To be and do good while humbly realizing we are not good.

Jesus answered him, “Why do you call me good? No one is good but God alone. 19 You know the commandments: ‘You shall not kill; you shall not commit adultery; you shall not steal; you shall not bear false witness; you shall not defraud; honor your father and your mother.’”

Mark 10:18-19

This reflective time of Advent teaches us that religion is the practice of our faith. It is the action behind our profession that we believe Christ so that others can believe us about Christ. The object of religion is to be ‘good‘ as Chesterton noted in his book Heretics. But in this we are presented a dilemma: only God is good yet the desire of the righteous, a desire that the Holy Spirit puts in us, is to be good. And therefore to be like our heavenly Father. Not in His power, but in His image. Most of us, in our fallen state, are naturally inclined, like Eve, to want the power.

Eve wanted to be like God but her desire, even though natural and understandable, was not righteous; she wanted to be like God only in his power and knowledge. His goodness is what God meant for all of his creation to reflect. We do this not by grasping for it or asserting ourselves but by emptying ourselves out in the example of Christ.

Have among yourselves the same attitude that is also yours in Christ Jesus, Who, though he was in the form of God, did not regard equality with God something to be grasped. Rather, he emptied himself, taking the form of a slave, coming in human likeness; and found human in appearance,”

Philippians 2:5-7

This is the same attitude that John the Baptist had: He must increase; I must decrease. (John 3:30) The same is echoed in Tolkien’s Lord of the Rings with the character of Galadriel when she passes the test that Eve failed in real life, by refusing power and so says: ” I pass the test. I will diminish and go into the West and remain Galadriel.” Yes, and it is the same for us. To become our best selves, to remain who we were meant to be in Christ, we must also pass the test of offered power and refuse it in order to reflect God’s goodness in the lives of others by quietly doing good to others for their sake. And part of that doing good is preaching the good news, not to gain attention for ourselves but to gain attention for Christ. Both together, quietly preaching the good news and doing good, have the astounding and opposite effect of being like a crash of brass that gets the attention of others in the cacophony of a distracted world, as Chesterton observed.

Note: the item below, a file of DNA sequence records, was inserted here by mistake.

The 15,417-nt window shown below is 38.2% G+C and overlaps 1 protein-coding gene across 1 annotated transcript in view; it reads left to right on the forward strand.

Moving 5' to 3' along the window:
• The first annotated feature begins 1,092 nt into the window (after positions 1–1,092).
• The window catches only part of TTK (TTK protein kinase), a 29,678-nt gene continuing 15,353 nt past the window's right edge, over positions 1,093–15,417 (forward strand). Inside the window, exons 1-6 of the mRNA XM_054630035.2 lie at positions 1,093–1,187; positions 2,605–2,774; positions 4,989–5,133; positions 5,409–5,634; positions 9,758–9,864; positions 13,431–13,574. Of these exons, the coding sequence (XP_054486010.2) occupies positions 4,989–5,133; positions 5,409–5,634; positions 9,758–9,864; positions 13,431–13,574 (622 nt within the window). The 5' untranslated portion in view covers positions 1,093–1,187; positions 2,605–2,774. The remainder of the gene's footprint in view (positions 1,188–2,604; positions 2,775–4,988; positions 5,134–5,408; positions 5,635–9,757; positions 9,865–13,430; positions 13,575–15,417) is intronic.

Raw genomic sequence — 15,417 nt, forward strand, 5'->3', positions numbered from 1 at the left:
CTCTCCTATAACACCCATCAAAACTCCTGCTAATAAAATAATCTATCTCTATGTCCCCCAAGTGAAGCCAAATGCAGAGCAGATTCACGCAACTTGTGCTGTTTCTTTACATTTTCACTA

“History unanimously attests the fact that it is only mysticism which stands the smallest chance of being understanded of the people. Common sense has to be kept as an esoteric secret in the dark temple of culture. And so while the philanthropy of the Salvationists and its genuineness may be a reasonable matter for the discussion of the doctors, there can be no doubt about the genuineness of their brass bands, for a brass band is purely spiritual, and seeks only to quicken the internal life. The object of philanthropy is to do good; the object of religion is to be good, if only for a moment, amid a crash of brass.” – G.K.Chesterton, Christmas and the Aesthetes, Heretics, 1905


  1. “… we must also pass the test of offered power and refuse it in order to reflect God’s goodness in the lives of others by quietly doing good to others for their sake. ”
    This has always confused me. When I was offered positions of leadership it came with power. I would consider refusing the position because I didn’t seek to be powerful. By God’s grace I learned that I could accept the position by using the power (grace from God) as a servant leader. Oftentimes in reality this proved to be a tremendous challenge. To suffer humbly when I wanted to use discipline to correct a situation was most difficult. I would say impossible without God.
    Thank you for providing me with food for thought.

    Liked by 1 person

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